Italy's Prada blended military, nautical and 1940s looks for women next fall at Milan Fashion Week and joined in on the "See Now, Buy Now" retail model by offering two new styles of bag at selected outlets from Friday. Miuccia Prada, who is widely regarded as a trailblazer in the fashion industry, mixed prints with luxurious fabrics to create glamorous, colorful, layered outfits, for her collection. The designer, 66, put fur on sleeves and linings of check or leather jackets and cloaks, embroidery on slinky velvet dresses and played with an array of prints - cactus plants, flowers and fruit - on tops, skirts and dresses.
Brocade also featured heavily in the collection - namely in gold on jackets and skirts. Dark coats reminiscent of an elegant military style were teamed with white nautical hats and thick tights. Dresses and slinky jackets had big shoulders, a nod to 1940s silhouettes, and some were worn with chunky, elbow-length gloves. Nearly all looks were teamed with wide corset-like belts, tie-up boots, buckled sandals or peep-toe shoes and handbags, some with charms, others so small they were worn around the neck.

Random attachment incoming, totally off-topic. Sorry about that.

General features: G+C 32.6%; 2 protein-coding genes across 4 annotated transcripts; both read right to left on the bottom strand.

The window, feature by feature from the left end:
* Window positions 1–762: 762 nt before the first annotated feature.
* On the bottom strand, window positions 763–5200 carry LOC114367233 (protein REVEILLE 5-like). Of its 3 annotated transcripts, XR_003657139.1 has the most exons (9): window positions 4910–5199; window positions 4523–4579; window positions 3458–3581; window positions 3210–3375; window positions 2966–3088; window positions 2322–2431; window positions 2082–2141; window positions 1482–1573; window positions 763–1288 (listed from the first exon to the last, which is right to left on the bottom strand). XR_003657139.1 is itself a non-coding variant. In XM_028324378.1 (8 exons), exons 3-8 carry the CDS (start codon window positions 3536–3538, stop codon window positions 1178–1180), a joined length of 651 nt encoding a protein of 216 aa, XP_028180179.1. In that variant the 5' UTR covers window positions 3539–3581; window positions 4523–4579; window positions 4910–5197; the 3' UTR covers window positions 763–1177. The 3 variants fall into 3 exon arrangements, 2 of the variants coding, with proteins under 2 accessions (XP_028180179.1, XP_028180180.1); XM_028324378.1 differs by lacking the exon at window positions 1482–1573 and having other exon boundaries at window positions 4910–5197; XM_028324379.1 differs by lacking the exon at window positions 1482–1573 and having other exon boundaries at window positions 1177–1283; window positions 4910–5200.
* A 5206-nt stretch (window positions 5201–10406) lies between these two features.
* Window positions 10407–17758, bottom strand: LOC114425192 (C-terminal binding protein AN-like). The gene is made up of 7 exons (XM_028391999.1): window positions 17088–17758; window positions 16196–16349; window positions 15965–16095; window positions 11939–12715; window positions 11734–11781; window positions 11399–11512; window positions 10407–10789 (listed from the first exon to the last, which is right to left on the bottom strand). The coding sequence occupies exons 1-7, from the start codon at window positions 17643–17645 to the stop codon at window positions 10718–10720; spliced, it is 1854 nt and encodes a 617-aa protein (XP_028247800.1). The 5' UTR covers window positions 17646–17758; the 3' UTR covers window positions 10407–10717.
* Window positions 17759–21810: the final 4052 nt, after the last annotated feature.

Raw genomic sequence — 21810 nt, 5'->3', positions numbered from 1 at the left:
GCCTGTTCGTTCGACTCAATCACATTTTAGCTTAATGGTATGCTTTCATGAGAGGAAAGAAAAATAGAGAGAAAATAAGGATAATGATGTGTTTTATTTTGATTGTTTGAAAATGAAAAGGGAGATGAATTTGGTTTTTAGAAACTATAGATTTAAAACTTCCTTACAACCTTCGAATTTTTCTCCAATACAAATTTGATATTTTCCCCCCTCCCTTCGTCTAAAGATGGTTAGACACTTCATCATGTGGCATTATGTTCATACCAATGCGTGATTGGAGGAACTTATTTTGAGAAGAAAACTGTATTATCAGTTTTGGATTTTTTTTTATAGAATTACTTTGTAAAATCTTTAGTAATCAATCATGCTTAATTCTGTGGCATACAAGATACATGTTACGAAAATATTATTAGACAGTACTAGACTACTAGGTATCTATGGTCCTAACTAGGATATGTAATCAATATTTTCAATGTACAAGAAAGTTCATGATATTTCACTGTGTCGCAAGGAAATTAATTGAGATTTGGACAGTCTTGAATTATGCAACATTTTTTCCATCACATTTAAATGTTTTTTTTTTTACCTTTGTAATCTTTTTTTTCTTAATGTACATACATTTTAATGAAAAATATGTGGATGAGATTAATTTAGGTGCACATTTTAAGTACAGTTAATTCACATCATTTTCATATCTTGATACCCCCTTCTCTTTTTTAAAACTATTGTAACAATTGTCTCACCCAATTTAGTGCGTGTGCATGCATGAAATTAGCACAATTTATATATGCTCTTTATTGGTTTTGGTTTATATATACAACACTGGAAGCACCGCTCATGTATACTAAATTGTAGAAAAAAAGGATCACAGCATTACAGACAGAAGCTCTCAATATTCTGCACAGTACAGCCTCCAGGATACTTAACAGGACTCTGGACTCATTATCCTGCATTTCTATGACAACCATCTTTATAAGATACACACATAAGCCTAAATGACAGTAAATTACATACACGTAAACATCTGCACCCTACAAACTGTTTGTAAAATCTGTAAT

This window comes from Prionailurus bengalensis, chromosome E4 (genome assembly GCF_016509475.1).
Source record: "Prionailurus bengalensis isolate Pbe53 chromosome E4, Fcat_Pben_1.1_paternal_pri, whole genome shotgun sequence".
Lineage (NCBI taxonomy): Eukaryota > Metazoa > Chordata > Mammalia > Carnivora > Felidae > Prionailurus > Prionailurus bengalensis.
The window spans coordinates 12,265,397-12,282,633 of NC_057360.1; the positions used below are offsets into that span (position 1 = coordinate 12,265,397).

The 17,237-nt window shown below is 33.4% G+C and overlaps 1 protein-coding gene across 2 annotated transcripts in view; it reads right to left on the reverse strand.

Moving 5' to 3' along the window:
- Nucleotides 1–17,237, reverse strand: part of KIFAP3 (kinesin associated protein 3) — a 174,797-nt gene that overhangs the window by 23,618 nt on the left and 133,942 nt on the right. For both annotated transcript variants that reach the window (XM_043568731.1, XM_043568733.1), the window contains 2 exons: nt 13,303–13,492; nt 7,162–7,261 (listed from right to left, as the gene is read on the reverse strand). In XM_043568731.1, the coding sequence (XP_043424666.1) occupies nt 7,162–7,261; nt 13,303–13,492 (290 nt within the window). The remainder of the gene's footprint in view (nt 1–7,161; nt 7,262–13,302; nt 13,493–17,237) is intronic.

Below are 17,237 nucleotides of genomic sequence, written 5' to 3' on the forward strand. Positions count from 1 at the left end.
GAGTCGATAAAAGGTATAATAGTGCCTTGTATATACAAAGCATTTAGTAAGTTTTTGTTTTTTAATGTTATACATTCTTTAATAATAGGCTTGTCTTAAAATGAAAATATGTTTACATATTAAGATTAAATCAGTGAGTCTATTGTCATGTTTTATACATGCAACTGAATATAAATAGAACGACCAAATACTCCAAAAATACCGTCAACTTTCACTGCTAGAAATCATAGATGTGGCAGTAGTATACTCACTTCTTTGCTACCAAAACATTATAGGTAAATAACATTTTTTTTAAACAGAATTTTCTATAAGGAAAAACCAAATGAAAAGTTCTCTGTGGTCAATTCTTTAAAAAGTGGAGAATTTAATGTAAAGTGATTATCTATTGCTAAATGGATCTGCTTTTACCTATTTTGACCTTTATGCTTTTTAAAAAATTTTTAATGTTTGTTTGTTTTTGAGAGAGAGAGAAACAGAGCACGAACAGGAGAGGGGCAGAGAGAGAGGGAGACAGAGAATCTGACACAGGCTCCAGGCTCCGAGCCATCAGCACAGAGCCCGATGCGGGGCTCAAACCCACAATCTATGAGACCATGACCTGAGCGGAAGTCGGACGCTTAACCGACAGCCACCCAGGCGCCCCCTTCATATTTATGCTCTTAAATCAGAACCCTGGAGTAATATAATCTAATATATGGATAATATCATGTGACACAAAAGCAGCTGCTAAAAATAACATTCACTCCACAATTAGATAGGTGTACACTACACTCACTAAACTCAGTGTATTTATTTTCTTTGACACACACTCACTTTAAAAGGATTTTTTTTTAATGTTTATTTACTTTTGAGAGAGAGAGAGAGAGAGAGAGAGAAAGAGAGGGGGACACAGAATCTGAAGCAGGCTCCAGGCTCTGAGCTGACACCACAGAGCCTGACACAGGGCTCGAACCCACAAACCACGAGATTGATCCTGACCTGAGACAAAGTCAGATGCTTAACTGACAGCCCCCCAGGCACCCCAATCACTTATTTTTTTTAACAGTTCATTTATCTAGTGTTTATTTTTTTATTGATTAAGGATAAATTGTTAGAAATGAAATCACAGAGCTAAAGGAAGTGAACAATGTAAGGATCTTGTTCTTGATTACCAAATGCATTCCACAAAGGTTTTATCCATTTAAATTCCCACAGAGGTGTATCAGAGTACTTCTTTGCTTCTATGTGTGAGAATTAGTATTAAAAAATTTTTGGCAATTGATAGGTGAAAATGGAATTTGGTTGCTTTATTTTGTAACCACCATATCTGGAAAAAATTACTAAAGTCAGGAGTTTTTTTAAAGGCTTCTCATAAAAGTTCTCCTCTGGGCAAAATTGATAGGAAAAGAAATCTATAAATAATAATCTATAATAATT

The brand, known for its luxury leather goods with handbags costing as much as 6,000 euros ($6,600), presented its latest addition to the its accessories range at the show: the new Pionnière and Cahier bags. The small, shoulder-strap bags retail for about 1,750 euros and 2,400 euros respectively, with the round-shaped Pionnière inspired by hunting, uniforms and travel and the more expensive Cahier reminiscent of old book bindings and notebooks. The bags will be on sale from Friday in selected Prada stores in Milan, London, Paris and New York.
With customers living in different climates, several fashion houses have announced they want to bridge the usual six-month gap between catwalk presentation and retail availability, by offering runway items in shops or online sooner. Prada reported nearly flat net revenue of 3.55 billion euros in the year to Jan. 31 last week, with earnings hit in recent quarters by costly shop investments and slower demand for luxury goods, notably from major market China.
(Additional reporting by Valentina Za; Editing by Louise Ireland)